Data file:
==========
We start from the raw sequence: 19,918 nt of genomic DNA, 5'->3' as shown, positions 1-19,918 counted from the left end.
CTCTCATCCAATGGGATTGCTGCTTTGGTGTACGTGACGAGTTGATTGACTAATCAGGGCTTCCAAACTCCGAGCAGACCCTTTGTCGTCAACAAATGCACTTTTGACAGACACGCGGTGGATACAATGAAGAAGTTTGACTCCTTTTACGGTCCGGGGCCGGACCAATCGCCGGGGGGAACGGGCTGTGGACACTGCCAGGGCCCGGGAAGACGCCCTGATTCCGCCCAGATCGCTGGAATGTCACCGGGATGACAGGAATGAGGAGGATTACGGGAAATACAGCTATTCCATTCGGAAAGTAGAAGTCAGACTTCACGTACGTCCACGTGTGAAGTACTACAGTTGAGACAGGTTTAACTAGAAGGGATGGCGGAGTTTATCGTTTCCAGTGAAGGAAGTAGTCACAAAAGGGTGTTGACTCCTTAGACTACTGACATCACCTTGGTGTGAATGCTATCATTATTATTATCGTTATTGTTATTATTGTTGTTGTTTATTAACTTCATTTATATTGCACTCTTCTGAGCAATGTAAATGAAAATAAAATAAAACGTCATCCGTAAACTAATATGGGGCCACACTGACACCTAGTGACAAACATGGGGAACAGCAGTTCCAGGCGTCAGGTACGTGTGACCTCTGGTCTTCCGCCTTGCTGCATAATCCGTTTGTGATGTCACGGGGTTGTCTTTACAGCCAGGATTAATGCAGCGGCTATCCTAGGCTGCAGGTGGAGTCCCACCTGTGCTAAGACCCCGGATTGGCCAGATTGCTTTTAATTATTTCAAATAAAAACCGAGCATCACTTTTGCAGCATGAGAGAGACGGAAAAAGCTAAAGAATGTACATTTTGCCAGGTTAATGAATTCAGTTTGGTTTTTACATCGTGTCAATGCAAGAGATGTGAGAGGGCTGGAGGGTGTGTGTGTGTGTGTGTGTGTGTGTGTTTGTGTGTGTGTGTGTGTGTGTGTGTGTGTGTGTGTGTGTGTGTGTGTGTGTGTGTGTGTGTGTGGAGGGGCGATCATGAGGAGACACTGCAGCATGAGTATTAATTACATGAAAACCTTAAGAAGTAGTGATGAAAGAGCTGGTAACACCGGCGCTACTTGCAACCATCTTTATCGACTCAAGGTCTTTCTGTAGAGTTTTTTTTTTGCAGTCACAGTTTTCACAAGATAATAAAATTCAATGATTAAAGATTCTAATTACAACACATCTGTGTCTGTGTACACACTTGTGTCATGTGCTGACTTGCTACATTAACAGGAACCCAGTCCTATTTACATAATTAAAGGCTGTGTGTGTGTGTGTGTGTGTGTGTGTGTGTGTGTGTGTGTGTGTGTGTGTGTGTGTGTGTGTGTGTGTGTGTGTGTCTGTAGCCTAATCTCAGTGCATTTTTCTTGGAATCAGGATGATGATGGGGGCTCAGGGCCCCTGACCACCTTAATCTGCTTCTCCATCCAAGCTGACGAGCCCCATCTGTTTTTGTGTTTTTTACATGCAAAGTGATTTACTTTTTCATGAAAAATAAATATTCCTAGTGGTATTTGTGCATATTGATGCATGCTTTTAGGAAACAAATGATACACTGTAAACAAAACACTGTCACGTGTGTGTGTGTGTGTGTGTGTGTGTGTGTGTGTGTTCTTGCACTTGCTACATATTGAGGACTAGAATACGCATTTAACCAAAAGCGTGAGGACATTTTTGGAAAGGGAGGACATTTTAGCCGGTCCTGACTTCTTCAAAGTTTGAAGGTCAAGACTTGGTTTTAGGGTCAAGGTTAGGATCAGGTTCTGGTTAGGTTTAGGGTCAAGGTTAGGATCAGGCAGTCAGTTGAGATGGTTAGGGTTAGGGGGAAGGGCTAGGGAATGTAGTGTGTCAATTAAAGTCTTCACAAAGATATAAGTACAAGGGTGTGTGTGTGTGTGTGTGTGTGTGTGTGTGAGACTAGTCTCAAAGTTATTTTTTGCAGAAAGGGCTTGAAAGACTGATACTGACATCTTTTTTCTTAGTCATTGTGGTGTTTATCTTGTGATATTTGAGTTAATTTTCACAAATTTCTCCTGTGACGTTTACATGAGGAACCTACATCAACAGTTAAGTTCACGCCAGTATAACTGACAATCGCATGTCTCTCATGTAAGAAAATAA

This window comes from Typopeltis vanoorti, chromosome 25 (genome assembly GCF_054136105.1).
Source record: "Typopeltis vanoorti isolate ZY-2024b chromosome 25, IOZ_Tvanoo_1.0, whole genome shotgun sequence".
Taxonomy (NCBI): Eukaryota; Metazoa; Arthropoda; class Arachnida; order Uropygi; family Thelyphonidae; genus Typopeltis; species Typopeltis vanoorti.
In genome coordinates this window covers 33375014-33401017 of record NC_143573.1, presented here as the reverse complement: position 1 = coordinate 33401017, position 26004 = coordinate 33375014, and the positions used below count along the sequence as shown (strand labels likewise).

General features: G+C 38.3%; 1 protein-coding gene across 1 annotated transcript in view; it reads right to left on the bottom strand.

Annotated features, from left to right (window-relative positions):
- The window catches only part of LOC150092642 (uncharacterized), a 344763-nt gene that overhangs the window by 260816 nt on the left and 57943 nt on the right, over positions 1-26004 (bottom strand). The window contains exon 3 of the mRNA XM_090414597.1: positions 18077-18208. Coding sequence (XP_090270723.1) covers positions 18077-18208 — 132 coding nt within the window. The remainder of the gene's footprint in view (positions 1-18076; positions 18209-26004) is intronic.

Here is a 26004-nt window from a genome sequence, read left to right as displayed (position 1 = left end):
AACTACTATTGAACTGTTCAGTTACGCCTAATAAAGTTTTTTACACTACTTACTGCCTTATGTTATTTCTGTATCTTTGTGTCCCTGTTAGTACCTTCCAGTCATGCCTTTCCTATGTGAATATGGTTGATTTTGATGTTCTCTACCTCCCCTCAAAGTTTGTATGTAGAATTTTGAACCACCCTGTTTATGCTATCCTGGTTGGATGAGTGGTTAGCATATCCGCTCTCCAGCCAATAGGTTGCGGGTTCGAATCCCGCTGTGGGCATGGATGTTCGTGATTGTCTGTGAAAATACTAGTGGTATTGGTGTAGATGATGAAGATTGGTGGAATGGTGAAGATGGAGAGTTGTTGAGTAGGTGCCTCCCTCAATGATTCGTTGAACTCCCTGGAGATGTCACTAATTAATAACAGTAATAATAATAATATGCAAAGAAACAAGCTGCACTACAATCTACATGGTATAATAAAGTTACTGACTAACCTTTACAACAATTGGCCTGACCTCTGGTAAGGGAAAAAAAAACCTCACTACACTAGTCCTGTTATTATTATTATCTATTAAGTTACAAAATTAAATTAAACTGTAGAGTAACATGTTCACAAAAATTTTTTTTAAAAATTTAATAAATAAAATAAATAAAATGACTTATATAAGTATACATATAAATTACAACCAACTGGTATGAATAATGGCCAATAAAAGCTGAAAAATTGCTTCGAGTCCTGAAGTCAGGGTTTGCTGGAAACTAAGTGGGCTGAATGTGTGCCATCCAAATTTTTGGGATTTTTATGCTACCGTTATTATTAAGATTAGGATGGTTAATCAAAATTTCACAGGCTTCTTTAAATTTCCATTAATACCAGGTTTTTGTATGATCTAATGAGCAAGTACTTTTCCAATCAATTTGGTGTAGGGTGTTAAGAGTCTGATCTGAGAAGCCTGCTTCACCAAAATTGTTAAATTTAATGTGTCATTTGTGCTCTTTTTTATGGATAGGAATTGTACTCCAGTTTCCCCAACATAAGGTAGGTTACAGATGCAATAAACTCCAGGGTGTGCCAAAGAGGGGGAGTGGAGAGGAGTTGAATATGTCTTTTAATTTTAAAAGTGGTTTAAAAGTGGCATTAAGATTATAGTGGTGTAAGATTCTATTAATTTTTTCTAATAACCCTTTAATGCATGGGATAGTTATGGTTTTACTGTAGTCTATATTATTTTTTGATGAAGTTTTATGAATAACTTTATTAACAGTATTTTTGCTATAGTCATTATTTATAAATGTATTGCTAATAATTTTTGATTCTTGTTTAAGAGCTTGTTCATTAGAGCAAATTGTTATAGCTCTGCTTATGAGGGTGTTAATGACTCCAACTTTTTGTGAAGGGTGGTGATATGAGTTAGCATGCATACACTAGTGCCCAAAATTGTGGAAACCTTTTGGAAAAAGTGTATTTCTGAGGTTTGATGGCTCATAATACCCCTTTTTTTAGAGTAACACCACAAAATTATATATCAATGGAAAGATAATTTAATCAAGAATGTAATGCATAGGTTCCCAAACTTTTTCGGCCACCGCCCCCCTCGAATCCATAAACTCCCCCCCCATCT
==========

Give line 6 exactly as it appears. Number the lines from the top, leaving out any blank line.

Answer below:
In genome coordinates this window covers 33375014-33401017 of record NC_143573.1, presented here as the reverse complement: position 1 = coordinate 33401017, position 26004 = coordinate 33375014, and the positions used below count along the sequence as shown (strand labels likewise).